Category Archives: Mentor Spotlight

Want Success During a Recession?

Most “corporations are still choosing to cut costs as a means to improve productivity as opposed to investing in human or technological capital.” – Carl Tannenbaum, LaSalle Bank/ABN Amro

One of the first business casualties in a recession is often the advertising budget.  The instinct is to save money by cutting back on advertising.  Though this strategy might seem to make common sense, recessions are times that call for uncommon business wisdom.  Recessions reward the aggressive advertiser and penalize the timid one.

A recessionary market can provide an opportunity for an industrial business to break from traditional budget-cutting patterns and build a greater share of market through aggressive media advertising.  This according to The Strategic Planning Institute of Cambridge, MA in an analysis of more than 1,000 industrial businesses in the PIMS (Profit Impact of Market Strategy) database.

In fact, the study indicated that businesses that are aggressive media spenders can increase their share of the market more than the average business during market downturns.  Correspondingly, businesses that reduce media expenditures in expansion times suffer the loss of market share.  It was demonstrated that aggressive businesses may be able to accomplish these gains through greater expenditures without reducing short-term profitability.

Businesses that maintain aggressive marketing programs during a recession outperform companies that rely more on cost-cutting measures.  Penton Research Services reports that shortly after the 1990 – 91 recession, Coopers & Lybrand, in conjunction with Business Science International, surveyed CEOs from growth companies about the effect the recession had on their profit growth and the actions they had taken in response.

Better performing businesses were more likely to have taken such actions as selling to new customers, expanding to new markets, and increasing ad spending.  A larger percentage of firms only “somewhat” slowed by the downturn than companies “significantly” slowed indicated that marketing actions were most effective in coping with the recession.  A strong marketing program enables a firm to solidify its customer base, take business way from less aggressive competitors, and position itself for future growth during the recovery.

A survey determined that 3 in 5 growth companies slowed by the recession found aggressive marketing worked better than traditional cost-containment measures to beat the downturn.

  • Among those firms reporting they were ONLY SOMEWHAT slowed by the recession, 63% placed primary focus on marketing; 26% focused on cost containment.
  • In contrast, firms that were SIGNIFICANTLY slowed by the recession were considerably less market-driven as a group: 46% placed primary emphasis on marketing; 45% concentrated first on -cost containment.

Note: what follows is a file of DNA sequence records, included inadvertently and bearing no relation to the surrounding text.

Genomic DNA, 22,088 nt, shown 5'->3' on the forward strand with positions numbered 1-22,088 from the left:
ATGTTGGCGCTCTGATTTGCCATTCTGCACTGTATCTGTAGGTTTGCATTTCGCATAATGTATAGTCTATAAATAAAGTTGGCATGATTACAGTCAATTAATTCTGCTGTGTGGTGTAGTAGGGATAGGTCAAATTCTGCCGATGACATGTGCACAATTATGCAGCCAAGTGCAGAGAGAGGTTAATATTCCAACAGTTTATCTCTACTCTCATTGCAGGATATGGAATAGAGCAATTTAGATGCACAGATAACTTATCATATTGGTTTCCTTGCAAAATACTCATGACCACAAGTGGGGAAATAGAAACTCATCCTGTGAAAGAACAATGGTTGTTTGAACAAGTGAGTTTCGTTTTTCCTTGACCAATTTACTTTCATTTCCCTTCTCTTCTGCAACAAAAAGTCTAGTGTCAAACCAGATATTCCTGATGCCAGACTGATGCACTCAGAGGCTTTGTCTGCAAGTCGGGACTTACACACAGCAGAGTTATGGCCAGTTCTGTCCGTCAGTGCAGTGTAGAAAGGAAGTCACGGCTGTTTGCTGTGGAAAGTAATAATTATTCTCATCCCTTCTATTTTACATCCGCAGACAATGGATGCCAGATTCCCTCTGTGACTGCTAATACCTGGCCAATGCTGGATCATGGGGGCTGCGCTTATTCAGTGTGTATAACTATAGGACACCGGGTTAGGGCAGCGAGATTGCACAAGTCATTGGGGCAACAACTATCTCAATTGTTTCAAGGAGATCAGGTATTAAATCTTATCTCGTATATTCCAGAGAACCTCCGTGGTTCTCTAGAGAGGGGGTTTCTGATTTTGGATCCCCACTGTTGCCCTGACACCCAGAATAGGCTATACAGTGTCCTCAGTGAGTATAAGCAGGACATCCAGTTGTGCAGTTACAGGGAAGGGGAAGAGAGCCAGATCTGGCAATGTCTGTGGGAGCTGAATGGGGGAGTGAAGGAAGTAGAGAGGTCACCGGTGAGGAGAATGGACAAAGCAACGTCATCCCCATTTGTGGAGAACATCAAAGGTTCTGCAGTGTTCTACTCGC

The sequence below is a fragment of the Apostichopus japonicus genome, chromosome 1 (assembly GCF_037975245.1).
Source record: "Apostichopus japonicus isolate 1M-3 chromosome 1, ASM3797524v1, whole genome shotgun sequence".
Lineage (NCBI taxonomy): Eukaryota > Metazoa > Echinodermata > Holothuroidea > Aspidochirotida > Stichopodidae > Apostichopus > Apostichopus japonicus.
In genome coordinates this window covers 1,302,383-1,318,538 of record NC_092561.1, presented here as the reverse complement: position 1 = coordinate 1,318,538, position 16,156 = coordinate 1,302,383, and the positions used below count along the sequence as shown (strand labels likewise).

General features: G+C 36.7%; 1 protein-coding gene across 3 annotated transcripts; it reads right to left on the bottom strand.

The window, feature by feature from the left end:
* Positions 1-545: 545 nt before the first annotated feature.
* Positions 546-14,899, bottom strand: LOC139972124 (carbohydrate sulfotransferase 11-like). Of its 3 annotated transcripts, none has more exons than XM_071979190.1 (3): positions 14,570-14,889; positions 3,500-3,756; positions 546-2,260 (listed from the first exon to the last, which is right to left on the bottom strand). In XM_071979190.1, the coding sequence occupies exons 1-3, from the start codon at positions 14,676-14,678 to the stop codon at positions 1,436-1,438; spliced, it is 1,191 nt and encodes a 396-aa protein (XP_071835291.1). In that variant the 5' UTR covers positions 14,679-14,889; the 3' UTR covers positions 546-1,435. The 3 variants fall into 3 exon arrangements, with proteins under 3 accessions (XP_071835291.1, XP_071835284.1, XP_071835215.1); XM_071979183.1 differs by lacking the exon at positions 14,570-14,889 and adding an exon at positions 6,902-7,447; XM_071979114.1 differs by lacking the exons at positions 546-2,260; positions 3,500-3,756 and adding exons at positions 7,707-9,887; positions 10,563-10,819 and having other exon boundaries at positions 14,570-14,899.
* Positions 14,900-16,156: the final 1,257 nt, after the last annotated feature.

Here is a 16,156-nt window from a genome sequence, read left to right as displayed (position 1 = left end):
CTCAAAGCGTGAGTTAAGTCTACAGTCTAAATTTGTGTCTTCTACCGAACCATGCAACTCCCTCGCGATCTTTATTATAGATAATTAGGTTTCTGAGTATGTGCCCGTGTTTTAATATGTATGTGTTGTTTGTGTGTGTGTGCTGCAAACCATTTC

These results bear out the effectiveness of an offensive strategy in times of economic uncertainty. Generally, companies looking first to build market share fared better than their counterparts who relied predominately on cost-cutting techniques.

Further, an overwhelming majority of American executives, 86 percent, agree that companies that advertise in a down economy stay more top-of-mind when purchase decisions are being made and create more positive impressions about their commitment to their products and services.  And a whopping 99 percent agree that even in a down economy, it’s important to keep abreast of new products and services, according to a Yankelovich/Harris Interactive Research Report.

 

About the Author
Devon Blaine is experienced in all facets of the communications industry. Formerly an actress, model, and stunt driver, she founded the agency in 1975. Besides designing communications campaigns that help businesses maximize their success, she has long been active in numerous entrepreneurial organizations, thus earning a reputation as “the entrepreneur’s entrepreneur.” She has incorporated the knowledge gained from these ventures into the philosophy of The Blaine Group. The agency has an award-winning track record in serving the public relations needs of fast-track emerging-growth companies and major corporations alike.

She was three times president of the Los Angeles Venture Association (LAVA), a founding board member and a past president of the Los Angeles chapter of (NAWBO) National Association of Women Business Owners. Devon also serves as a mentor for the Stubbs Alderton & Markiles Precelerator, the South Bay Entrepreneurial Center, and the Innovation Incubator at Cal State University Dominguez Hills.